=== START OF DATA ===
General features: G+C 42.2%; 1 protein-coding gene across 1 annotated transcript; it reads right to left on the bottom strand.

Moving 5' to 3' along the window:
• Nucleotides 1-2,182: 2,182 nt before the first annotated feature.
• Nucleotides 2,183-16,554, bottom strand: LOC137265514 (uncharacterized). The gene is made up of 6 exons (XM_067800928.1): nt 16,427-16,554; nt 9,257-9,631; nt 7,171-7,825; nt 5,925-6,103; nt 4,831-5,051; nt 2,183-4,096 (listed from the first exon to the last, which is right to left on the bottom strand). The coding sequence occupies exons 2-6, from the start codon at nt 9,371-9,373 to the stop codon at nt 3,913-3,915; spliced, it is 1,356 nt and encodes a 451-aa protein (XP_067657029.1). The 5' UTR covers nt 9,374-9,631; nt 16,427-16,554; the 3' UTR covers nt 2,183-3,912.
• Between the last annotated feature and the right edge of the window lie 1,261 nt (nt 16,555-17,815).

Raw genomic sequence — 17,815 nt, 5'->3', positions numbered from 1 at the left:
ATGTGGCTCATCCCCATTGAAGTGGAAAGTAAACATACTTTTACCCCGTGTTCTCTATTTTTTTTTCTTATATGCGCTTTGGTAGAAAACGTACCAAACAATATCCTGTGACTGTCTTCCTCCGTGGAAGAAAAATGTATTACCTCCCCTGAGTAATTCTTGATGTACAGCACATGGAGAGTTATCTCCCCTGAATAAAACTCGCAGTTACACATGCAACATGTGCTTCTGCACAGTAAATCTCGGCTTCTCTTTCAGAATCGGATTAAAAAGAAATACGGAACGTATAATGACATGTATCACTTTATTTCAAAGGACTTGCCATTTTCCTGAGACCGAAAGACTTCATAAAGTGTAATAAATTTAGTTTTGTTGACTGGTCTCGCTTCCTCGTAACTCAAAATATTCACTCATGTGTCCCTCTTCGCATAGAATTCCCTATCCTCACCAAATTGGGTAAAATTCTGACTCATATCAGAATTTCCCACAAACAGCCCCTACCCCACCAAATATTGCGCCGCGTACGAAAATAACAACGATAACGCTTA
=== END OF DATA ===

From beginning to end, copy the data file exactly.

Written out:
General features: G+C 42.2%; 1 protein-coding gene across 1 annotated transcript; it reads right to left on the bottom strand.

Moving 5' to 3' along the window:
• Nucleotides 1-2,182: 2,182 nt before the first annotated feature.
• Nucleotides 2,183-16,554, bottom strand: LOC137265514 (uncharacterized). The gene is made up of 6 exons (XM_067800928.1): nt 16,427-16,554; nt 9,257-9,631; nt 7,171-7,825; nt 5,925-6,103; nt 4,831-5,051; nt 2,183-4,096 (listed from the first exon to the last, which is right to left on the bottom strand). The coding sequence occupies exons 2-6, from the start codon at nt 9,371-9,373 to the stop codon at nt 3,913-3,915; spliced, it is 1,356 nt and encodes a 451-aa protein (XP_067657029.1). The 5' UTR covers nt 9,374-9,631; nt 16,427-16,554; the 3' UTR covers nt 2,183-3,912.
• Between the last annotated feature and the right edge of the window lie 1,261 nt (nt 16,555-17,815).

Raw genomic sequence — 17,815 nt, 5'->3', positions numbered from 1 at the left:
ATGTGGCTCATCCCCATTGAAGTGGAAAGTAAACATACTTTTACCCCGTGTTCTCTATTTTTTTTTCTTATATGCGCTTTGGTAGAAAACGTACCAAACAATATCCTGTGACTGTCTTCCTCCGTGGAAGAAAAATGTATTACCTCCCCTGAGTAATTCTTGATGTACAGCACATGGAGAGTTATCTCCCCTGAATAAAACTCGCAGTTACACATGCAACATGTGCTTCTGCACAGTAAATCTCGGCTTCTCTTTCAGAATCGGATTAAAAAGAAATACGGAACGTATAATGACATGTATCACTTTATTTCAAAGGACTTGCCATTTTCCTGAGACCGAAAGACTTCATAAAGTGTAATAAATTTAGTTTTGTTGACTGGTCTCGCTTCCTCGTAACTCAAAATATTCACTCATGTGTCCCTCTTCGCATAGAATTCCCTATCCTCACCAAATTGGGTAAAATTCTGACTCATATCAGAATTTCCCACAAACAGCCCCTACCCCACCAAATATTGCGCCGCGTACGAAAATAACAACGATAACGCTTA